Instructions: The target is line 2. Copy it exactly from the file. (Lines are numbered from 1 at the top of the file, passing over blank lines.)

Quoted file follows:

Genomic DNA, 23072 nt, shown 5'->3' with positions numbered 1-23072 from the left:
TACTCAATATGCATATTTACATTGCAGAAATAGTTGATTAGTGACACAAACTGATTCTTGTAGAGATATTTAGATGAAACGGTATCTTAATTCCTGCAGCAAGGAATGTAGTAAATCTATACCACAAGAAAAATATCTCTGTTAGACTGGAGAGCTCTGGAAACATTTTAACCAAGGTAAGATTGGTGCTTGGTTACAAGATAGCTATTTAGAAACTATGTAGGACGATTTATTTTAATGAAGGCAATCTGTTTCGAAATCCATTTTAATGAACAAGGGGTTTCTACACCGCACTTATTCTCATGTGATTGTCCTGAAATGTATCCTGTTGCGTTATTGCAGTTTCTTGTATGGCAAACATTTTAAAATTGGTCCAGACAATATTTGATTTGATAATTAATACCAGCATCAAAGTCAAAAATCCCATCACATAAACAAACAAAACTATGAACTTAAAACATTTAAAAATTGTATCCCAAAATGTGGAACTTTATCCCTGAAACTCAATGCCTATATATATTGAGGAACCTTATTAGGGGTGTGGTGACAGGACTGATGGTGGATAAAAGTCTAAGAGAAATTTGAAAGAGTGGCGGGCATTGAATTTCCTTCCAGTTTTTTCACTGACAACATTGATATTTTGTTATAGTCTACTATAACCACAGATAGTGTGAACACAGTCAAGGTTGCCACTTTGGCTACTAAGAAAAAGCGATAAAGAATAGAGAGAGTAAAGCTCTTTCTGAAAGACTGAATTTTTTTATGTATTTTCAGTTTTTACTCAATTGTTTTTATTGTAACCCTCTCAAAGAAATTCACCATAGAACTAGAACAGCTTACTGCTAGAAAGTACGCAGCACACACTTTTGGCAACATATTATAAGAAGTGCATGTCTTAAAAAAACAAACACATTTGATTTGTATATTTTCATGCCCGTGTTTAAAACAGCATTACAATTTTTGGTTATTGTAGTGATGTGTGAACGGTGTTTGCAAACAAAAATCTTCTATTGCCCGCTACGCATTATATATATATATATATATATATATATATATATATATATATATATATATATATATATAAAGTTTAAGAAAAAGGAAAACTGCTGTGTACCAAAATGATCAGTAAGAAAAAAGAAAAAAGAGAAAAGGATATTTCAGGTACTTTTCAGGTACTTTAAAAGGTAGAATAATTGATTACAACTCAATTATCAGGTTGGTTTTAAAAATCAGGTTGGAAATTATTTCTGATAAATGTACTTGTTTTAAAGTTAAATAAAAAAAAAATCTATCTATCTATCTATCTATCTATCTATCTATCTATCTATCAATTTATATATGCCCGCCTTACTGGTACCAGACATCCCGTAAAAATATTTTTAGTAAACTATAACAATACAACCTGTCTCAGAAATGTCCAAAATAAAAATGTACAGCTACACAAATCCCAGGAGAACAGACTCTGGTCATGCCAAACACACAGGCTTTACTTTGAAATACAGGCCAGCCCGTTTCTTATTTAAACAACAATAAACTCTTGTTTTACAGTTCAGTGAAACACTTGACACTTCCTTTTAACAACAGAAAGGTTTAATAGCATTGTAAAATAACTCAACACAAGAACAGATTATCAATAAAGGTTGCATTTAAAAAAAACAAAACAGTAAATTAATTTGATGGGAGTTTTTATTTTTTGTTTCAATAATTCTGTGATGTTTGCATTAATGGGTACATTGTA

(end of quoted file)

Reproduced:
TACTCAATATGCATATTTACATTGCAGAAATAGTTGATTAGTGACACAAACTGATTCTTGTAGAGATATTTAGATGAAACGGTATCTTAATTCCTGCAGCAAGGAATGTAGTAAATCTATACCACAAGAAAAATATCTCTGTTAGACTGGAGAGCTCTGGAAACATTTTAACCAAGGTAAGATTGGTGCTTGGTTACAAGATAGCTATTTAGAAACTATGTAGGACGATTTATTTTAATGAAGGCAATCTGTTTCGAAATCCATTTTAATGAACAAGGGGTTTCTACACCGCACTTATTCTCATGTGATTGTCCTGAAATGTATCCTGTTGCGTTATTGCAGTTTCTTGTATGGCAAACATTTTAAAATTGGTCCAGACAATATTTGATTTGATAATTAATACCAGCATCAAAGTCAAAAATCCCATCACATAAACAAACAAAACTATGAACTTAAAACATTTAAAAATTGTATCCCAAAATGTGGAACTTTATCCCTGAAACTCAATGCCTATATATATTGAGGAACCTTATTAGGGGTGTGGTGACAGGACTGATGGTGGATAAAAGTCTAAGAGAAATTTGAAAGAGTGGCGGGCATTGAATTTCCTTCCAGTTTTTTCACTGACAACATTGATATTTTGTTATAGTCTACTATAACCACAGATAGTGTGAACACAGTCAAGGTTGCCACTTTGGCTACTAAGAAAAAGCGATAAAGAATAGAGAGAGTAAAGCTCTTTCTGAAAGACTGAATTTTTTTATGTATTTTCAGTTTTTACTCAATTGTTTTTATTGTAACCCTCTCAAAGAAATTCACCATAGAACTAGAACAGCTTACTGCTAGAAAGTACGCAGCACACACTTTTGGCAACATATTATAAGAAGTGCATGTCTTAAAAAAACAAACACATTTGATTTGTATATTTTCATGCCCGTGTTTAAAACAGCATTACAATTTTTGGTTATTGTAGTGATGTGTGAACGGTGTTTGCAAACAAAAATCTTCTATTGCCCGCTACGCATTATATATATATATATATATATATATATATATATATATATATATATATATATATATATAAAGTTTAAGAAAAAGGAAAACTGCTGTGTACCAAAATGATCAGTAAGAAAAAAGAAAAAAGAGAAAAGGATATTTCAGGTACTTTTCAGGTACTTTAAAAGGTAGAATAATTGATTACAACTCAATTATCAGGTTGGTTTTAAAAATCAGGTTGGAAATTATTTCTGATAAATGTACTTGTTTTAAAGTTAAATAAAAAAAAAATCTATCTATCTATCTATCTATCTATCTATCTATCTATCTATCAATTTATATATGCCCGCCTTACTGGTACCAGACATCCCGTAAAAATATTTTTAGTAAACTATAACAATACAACCTGTCTCAGAAATGTCCAAAATAAAAATGTACAGCTACACAAATCCCAGGAGAACAGACTCTGGTCATGCCAAACACACAGGCTTTACTTTGAAATACAGGCCAGCCCGTTTCTTATTTAAACAACAATAAACTCTTGTTTTACAGTTCAGTGAAACACTTGACACTTCCTTTTAACAACAGAAAGGTTTAATAGCATTGTAAAATAACTCAACACAAGAACAGATTATCAATAAAGGTTGCATTTAAAAAAAACAAAACAGTAAATTAATTTGATGGGAGTTTTTATTTTTTGTTTCAATAATTCTGTGATGTTTGCATTAATGGGTACATTGTA